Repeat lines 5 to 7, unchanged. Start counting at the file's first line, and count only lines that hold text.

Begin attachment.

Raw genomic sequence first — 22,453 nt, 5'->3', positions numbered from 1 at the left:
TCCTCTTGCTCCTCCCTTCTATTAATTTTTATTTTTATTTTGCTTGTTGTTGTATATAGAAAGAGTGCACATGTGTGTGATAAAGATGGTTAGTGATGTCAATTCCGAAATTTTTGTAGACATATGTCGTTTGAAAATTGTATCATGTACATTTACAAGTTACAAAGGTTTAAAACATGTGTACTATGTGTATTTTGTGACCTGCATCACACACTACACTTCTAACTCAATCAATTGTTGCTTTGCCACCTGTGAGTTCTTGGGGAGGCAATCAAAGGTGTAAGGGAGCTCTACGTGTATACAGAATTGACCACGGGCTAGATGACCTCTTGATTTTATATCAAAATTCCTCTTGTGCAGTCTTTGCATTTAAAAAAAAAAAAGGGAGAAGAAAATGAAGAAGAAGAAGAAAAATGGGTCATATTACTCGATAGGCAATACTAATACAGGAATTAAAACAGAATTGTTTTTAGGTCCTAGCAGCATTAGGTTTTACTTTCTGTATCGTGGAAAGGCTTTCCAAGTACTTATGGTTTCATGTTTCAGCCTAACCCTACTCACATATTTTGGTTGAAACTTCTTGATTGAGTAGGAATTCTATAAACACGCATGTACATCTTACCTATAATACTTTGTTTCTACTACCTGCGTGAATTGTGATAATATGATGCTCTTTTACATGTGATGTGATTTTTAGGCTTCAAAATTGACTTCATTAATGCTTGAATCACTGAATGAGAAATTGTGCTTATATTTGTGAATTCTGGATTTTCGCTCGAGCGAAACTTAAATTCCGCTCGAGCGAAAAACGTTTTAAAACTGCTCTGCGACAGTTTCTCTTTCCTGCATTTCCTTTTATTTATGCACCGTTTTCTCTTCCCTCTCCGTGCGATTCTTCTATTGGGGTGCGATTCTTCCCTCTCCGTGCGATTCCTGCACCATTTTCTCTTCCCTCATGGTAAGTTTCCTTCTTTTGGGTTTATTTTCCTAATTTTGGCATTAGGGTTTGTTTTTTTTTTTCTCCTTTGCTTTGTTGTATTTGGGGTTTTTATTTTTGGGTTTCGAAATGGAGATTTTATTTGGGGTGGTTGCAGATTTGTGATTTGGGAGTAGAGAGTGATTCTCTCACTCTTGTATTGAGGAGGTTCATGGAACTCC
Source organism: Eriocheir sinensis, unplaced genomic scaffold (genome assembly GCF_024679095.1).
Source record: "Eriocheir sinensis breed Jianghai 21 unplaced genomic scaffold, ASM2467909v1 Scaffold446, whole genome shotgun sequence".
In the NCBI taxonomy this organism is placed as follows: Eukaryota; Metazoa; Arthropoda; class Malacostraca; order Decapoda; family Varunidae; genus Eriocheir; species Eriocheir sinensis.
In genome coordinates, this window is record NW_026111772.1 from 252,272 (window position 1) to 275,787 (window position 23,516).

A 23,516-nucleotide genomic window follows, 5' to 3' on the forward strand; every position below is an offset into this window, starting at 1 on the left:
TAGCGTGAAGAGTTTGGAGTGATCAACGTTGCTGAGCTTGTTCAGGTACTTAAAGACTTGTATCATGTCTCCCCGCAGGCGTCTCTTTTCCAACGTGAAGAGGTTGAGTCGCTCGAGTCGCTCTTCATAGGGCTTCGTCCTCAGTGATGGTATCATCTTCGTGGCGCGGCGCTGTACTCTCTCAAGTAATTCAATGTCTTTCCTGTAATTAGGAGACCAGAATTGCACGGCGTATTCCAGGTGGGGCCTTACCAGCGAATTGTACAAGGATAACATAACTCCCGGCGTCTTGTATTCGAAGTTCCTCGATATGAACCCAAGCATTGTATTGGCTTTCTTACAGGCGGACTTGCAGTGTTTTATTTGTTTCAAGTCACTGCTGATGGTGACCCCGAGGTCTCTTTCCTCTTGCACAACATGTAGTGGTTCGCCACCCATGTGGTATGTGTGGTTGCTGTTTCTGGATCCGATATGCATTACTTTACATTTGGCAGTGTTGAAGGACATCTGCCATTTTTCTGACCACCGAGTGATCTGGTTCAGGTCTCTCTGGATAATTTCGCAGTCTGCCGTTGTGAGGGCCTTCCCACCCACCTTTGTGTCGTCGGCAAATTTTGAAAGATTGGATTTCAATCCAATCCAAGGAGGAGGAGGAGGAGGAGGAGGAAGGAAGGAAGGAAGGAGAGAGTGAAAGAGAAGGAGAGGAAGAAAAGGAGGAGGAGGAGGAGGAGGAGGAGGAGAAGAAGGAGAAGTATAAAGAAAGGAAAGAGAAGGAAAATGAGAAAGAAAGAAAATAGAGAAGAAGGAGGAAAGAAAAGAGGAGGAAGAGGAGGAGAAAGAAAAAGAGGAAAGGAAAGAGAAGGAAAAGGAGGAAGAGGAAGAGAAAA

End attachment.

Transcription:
In the NCBI taxonomy this organism is placed as follows: Eukaryota; Metazoa; Arthropoda; class Malacostraca; order Decapoda; family Varunidae; genus Eriocheir; species Eriocheir sinensis.
In genome coordinates, this window is record NW_026111772.1 from 252,272 (window position 1) to 275,787 (window position 23,516).

A 23,516-nucleotide genomic window follows, 5' to 3' on the forward strand; every position below is an offset into this window, starting at 1 on the left: